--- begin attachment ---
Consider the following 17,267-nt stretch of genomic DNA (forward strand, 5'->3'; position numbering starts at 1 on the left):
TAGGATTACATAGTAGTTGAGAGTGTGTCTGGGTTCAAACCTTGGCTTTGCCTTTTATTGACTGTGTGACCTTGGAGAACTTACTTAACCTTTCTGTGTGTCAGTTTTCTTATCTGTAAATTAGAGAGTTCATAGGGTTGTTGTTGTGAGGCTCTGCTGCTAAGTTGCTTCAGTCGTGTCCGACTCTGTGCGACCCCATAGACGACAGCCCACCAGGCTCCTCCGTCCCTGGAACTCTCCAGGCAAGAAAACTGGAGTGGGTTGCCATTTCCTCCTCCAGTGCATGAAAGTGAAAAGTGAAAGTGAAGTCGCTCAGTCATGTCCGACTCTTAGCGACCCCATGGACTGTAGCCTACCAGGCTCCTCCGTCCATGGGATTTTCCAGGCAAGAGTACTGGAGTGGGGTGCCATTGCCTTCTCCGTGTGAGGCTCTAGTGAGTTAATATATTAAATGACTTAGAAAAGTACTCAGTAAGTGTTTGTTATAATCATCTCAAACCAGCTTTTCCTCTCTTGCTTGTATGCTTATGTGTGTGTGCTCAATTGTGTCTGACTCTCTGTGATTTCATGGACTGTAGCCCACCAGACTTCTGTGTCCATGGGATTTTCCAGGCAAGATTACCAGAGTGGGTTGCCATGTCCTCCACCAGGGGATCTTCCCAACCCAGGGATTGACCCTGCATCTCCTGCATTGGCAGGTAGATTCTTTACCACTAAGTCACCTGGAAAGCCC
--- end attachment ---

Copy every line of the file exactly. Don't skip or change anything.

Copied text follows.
Consider the following 17,267-nt stretch of genomic DNA (forward strand, 5'->3'; position numbering starts at 1 on the left):
TAGGATTACATAGTAGTTGAGAGTGTGTCTGGGTTCAAACCTTGGCTTTGCCTTTTATTGACTGTGTGACCTTGGAGAACTTACTTAACCTTTCTGTGTGTCAGTTTTCTTATCTGTAAATTAGAGAGTTCATAGGGTTGTTGTTGTGAGGCTCTGCTGCTAAGTTGCTTCAGTCGTGTCCGACTCTGTGCGACCCCATAGACGACAGCCCACCAGGCTCCTCCGTCCCTGGAACTCTCCAGGCAAGAAAACTGGAGTGGGTTGCCATTTCCTCCTCCAGTGCATGAAAGTGAAAAGTGAAAGTGAAGTCGCTCAGTCATGTCCGACTCTTAGCGACCCCATGGACTGTAGCCTACCAGGCTCCTCCGTCCATGGGATTTTCCAGGCAAGAGTACTGGAGTGGGGTGCCATTGCCTTCTCCGTGTGAGGCTCTAGTGAGTTAATATATTAAATGACTTAGAAAAGTACTCAGTAAGTGTTTGTTATAATCATCTCAAACCAGCTTTTCCTCTCTTGCTTGTATGCTTATGTGTGTGTGCTCAATTGTGTCTGACTCTCTGTGATTTCATGGACTGTAGCCCACCAGACTTCTGTGTCCATGGGATTTTCCAGGCAAGATTACCAGAGTGGGTTGCCATGTCCTCCACCAGGGGATCTTCCCAACCCAGGGATTGACCCTGCATCTCCTGCATTGGCAGGTAGATTCTTTACCACTAAGTCACCTGGAAAGCCC